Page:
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Care For Real Needs Hunger Walk 2013 'Team Captains'

By Adeshina Emmanuel | January 16, 2013 2:07pm
 A group of Hunger Walk participants at last year's event.
A group of Hunger Walk participants at last year's event.
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Chris Ocken/Greater Chicago Food Depository

EDGEWATER — An Edgewater food pantry is calling on volunteers to help raise money for its cause — an uphill battle to feed hungry mouths in the city.

Care For Real is one of many food pantries slated to participate in the Greater Chicago Food Depository's 28th annual Hunger Walk, which raises money for food pantries, soup kitchens, shelters and other community organizations that feed the hungry in Chicago communities.

Last year, 12,000 walkers raised $568,000 for 320 agencies, according to food depository spokesman Jim Conwell. The 2012 event was in June, but there is no date set for 2013.

Care For Real Associate Director Dzana Huseni said the walk is a great fundraising opportunity — but an opportunity her organization will struggle to take advantage of relying solely on its handful of paid staffers.

That's why the food pantry is recruiting "team captains," charged with organizing teams of walkers, finding sponsors and contributors and handling other administrative duties.

"There's no way that we could do everything by ourselves. Pretty much, we live or die by volunteers. And because it's so much work and to avoid confusion, we try to assign a captain," she said.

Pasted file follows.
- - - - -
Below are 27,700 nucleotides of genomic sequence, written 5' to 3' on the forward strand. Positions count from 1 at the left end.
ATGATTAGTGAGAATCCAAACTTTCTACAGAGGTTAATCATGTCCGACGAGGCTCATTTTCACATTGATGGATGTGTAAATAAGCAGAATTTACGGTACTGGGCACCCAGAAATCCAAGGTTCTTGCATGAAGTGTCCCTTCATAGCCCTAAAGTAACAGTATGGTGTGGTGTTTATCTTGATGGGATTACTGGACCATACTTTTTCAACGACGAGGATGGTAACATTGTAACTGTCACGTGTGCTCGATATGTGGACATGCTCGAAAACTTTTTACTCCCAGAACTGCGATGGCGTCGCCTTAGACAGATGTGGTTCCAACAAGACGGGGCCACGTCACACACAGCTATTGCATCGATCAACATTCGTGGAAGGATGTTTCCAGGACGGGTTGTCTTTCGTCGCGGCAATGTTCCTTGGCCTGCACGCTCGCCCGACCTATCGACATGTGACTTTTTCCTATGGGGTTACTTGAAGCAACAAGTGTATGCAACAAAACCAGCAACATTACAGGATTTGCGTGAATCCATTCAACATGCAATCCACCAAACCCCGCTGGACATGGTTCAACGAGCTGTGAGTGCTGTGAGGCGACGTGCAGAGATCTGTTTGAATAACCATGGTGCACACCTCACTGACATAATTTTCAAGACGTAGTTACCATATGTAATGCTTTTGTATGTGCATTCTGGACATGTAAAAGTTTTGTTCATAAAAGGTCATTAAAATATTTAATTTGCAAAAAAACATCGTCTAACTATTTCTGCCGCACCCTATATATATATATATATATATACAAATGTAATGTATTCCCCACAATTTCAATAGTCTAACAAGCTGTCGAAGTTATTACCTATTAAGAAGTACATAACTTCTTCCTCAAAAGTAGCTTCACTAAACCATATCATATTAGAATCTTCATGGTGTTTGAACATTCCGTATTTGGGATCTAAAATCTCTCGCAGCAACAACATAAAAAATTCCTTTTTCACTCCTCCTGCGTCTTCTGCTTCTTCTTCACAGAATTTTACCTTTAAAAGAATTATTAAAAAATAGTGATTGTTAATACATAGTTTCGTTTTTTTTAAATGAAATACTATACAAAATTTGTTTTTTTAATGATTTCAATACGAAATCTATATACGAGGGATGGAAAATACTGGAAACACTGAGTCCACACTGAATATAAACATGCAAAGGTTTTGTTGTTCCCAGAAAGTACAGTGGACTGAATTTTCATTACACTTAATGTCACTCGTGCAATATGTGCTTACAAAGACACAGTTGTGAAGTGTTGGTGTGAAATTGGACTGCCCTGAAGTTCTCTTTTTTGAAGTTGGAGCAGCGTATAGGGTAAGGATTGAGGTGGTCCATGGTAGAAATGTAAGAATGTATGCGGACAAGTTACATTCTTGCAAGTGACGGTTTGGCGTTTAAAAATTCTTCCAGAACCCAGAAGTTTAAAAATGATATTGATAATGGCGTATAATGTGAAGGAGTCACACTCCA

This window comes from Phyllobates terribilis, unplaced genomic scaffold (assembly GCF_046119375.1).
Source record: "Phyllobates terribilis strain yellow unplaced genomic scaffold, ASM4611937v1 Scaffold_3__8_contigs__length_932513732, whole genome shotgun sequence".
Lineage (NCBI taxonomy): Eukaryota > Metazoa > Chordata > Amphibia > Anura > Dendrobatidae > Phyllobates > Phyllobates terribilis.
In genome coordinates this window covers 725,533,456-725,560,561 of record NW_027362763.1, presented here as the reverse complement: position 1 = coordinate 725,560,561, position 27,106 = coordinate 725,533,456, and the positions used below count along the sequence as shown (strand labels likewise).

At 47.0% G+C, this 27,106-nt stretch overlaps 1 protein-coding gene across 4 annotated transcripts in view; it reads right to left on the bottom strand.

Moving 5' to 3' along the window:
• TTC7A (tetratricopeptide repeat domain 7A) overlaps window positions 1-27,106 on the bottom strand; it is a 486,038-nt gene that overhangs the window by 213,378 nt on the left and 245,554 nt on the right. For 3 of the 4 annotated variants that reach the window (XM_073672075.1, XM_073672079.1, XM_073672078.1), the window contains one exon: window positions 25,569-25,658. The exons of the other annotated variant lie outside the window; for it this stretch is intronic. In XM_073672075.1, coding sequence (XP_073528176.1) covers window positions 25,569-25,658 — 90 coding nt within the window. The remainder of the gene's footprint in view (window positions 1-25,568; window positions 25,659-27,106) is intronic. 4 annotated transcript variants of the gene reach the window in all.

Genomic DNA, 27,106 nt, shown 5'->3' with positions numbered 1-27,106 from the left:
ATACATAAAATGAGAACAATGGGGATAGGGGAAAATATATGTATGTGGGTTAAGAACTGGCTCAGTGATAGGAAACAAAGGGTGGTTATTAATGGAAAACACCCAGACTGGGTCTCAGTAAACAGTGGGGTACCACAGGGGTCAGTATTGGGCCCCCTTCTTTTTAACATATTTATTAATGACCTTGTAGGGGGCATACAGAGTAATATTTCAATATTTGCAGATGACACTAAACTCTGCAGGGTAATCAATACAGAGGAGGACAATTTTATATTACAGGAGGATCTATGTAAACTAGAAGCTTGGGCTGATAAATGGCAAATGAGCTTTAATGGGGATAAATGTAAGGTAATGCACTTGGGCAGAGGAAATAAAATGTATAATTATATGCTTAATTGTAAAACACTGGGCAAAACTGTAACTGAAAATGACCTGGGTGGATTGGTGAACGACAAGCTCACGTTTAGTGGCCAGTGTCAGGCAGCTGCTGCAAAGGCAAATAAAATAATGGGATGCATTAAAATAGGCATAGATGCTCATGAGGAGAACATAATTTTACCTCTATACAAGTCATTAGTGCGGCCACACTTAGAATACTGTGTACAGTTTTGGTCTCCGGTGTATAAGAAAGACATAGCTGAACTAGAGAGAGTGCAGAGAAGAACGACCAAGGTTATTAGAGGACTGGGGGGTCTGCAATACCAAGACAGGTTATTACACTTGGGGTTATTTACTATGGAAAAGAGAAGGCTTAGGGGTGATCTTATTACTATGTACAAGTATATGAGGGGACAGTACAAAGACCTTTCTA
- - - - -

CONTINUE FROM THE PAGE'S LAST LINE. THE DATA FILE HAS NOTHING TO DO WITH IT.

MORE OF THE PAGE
Anyone interested in becoming team captains for Hunger Walk 2013 can contact Care For Real at 773-769-6182 or at info@careforreal.org.

About 500,000 people in Chicago are considered "food insecure," according to the Greater Chicago Food Depository.

A report released in 2012 by the food depository showed that the Northeast Side neighborhoods of Rogers Park, Edgewater and Uptown had a combined 17,391 food insecure individuals. Rogers Park had a 16.8 percent rate, followed by Uptown with 16.3 percent and Edgewater with 14.5 percent of its population.

Care For Real has witnessed demand for its services nearly "triple in the past five to seven years," Huseni said.

"We used to have a majority of our clients as seniors, but that's changed," Huseni said. "We have now much younger clients, people who are desperately looking for a job but not finding one. If you really want to know how the economy is doing, come to a place like this."